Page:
NLRB Affirms Decision Requiring Employers to Allow Employees to Use Work Email for Union Purposes . . . For Now

Michael Aldana
Insight & Impact - Labor & Employment Regulatory Newsletter

ISSUE: On March 27, 2017, the National Labor Relations Board ("NLRB" or "the Board"), in a 2-1 vote, upheld its decision in Purple Communications I, and thereby affirmed that employees have the right under the NLRA to use their employer's email systems for union organizing purposes and other communications related to employee wages, hours and working conditions. Issued in December of 2014, Purple Communications I overturned the Board's 2007 decision in Register Guard, which held that an employer could prohibit employees from using the employer’s email system for otherwise NLRA-protected communications, without providing a business justification, so long as the employer’s ban was not applied discriminatorily. Under Purple Communications I, employees who are provided access to their employer’s email systems for their work may presumptively use their employer’s email systems on their non-work time for Section 7 purposes (i.e., to communicate with respect to unions or their wages, hours and working conditions). An employer can overcome the presumption only if it can establish "special circumstances" that justify a total ban on non-work use of email "to maintain production and discipline."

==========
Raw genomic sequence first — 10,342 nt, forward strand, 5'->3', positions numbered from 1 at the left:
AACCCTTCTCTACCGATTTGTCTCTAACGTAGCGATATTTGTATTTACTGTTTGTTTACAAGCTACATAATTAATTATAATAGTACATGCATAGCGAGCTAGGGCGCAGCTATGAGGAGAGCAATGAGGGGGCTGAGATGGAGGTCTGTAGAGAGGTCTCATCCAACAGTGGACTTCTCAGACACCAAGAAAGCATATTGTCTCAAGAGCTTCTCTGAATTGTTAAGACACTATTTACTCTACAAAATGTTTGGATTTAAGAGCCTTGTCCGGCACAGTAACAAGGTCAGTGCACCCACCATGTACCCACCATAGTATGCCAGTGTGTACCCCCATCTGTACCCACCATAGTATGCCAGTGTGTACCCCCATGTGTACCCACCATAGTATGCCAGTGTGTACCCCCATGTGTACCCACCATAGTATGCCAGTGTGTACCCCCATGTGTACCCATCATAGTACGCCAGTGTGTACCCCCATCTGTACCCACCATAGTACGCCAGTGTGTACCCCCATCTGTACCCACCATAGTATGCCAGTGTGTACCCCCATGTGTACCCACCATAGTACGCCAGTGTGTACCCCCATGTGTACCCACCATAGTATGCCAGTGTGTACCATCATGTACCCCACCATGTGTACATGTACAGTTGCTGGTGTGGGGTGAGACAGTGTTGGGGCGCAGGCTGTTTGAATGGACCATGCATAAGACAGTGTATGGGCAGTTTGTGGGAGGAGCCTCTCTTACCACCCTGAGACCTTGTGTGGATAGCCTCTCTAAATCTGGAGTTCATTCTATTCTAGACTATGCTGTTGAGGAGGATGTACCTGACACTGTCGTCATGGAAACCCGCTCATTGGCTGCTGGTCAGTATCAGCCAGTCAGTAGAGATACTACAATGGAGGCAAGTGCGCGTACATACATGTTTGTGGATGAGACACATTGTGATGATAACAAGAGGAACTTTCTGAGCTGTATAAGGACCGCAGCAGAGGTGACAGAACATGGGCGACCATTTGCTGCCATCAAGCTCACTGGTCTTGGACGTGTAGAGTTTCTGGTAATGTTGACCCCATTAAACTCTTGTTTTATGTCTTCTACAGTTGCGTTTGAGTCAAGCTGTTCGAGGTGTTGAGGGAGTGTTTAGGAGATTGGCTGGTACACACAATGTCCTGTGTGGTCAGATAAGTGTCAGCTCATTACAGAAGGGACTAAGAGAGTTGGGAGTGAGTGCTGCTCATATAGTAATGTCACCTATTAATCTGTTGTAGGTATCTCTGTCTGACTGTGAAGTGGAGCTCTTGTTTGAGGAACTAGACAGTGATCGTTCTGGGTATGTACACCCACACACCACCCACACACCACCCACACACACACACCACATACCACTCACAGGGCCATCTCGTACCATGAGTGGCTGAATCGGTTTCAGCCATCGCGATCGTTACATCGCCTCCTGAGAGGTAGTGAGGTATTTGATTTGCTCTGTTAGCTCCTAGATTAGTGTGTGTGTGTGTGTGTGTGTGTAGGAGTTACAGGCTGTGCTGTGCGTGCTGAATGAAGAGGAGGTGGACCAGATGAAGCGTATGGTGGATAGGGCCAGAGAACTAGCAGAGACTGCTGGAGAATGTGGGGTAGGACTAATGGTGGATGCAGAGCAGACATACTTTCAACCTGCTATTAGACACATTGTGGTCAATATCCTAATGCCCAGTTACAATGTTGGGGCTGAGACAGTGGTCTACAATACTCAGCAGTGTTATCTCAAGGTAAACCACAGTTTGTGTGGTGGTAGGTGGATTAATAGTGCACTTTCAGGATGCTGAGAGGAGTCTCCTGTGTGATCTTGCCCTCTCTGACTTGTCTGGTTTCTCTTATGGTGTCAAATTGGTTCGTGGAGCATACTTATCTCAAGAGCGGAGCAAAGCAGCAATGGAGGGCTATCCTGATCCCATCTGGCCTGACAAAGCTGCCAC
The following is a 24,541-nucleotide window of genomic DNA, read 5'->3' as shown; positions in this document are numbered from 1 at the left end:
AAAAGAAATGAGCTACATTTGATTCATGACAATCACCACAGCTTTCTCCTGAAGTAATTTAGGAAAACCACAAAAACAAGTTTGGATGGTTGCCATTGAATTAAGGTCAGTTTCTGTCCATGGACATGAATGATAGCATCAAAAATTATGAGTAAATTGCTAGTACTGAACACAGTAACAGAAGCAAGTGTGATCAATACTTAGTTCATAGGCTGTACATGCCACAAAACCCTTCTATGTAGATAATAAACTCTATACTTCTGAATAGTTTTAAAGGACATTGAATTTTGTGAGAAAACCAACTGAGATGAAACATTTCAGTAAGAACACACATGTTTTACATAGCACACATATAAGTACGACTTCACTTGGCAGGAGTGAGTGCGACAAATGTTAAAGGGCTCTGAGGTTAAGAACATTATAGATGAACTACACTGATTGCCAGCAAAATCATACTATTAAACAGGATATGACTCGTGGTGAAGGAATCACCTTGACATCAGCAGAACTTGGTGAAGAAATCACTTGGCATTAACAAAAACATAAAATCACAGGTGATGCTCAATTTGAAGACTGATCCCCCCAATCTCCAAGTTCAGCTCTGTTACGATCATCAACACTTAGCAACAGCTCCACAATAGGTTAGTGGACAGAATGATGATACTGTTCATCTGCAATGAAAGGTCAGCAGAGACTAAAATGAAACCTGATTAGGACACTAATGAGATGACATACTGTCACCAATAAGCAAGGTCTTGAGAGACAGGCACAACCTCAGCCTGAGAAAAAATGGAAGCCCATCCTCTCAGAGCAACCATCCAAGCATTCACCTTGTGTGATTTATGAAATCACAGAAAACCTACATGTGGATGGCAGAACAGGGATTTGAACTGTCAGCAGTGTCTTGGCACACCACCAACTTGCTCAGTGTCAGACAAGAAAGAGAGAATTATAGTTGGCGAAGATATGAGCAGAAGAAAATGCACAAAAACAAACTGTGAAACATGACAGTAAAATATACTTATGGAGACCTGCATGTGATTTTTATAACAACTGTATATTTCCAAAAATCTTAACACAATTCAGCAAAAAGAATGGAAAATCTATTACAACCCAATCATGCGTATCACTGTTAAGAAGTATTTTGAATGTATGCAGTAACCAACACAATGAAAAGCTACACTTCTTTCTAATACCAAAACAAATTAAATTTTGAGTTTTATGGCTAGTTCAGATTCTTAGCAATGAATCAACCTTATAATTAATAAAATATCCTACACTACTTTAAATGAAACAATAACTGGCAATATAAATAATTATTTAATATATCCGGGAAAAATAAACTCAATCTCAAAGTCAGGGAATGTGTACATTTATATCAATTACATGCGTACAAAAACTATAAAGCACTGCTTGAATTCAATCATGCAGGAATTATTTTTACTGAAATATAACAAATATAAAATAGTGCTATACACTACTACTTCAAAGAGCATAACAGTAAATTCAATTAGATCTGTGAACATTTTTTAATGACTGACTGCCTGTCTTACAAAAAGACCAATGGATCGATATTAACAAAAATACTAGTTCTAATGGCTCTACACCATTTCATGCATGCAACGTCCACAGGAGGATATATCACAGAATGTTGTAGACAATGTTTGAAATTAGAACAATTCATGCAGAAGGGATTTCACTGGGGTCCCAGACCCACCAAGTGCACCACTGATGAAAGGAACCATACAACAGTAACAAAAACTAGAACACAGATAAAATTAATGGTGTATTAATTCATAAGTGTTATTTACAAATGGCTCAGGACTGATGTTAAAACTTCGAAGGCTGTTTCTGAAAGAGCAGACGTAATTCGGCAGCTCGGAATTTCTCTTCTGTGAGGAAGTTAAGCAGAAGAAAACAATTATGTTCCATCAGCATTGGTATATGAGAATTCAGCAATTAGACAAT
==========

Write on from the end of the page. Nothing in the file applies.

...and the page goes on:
Both in Purple Communications I, and the Board's recent decision upholding it, Acting Chairman Phillip Miscimarra (who was recently appointed to the role of Chairman by President Trump) issued scathing dissents regarding the Purple Communications I standard, taking particular issue with its impact on employers' property rights over their communication systems and the challenges of determining whether certain communications occurred during working or non-working time. Chairman Miscimarra has also advocated for the Board's return to the Register Guard standard in both decisions.

Read more Insight & Impact from May 2017:

IMPACT: The Board currently has two vacancies that President Trump is expected to soon fill with Republican appointees, which will shift the Board's partisan majority from Democrat to Republican. When this occurs, employers should expect that the Board may again revisit Purple Communications I and potentially return to Register Guard standard in light of Chairman Miscimarra's position on the issue. Employers should therefore keep an eye on the upcoming Board appointments and be prepared to review/revise their employment policies based on the changes likely to come from the Board's shift in partisan makeup.

In the meantime, employers should be mindful of current Board law and tread carefully when enforcing email policies or disciplining employees who use Company email resources to communicate regarding terms and conditions of employment.

For more information, please contact your local Quarles & Brady attorney or this member of our employee benefits group:

NLRB Board Decisions (365 NLRB No. 50 -- March 24, 2017 Purple CommunicationsDecision); (361 NLRB No. 126 -- December 11, 2014 Decision); Register Guard (351 NLRB 1110);and NLRB Won't Reverse Worker Email Usage Standard, by Vin Gurrieri of Law360.



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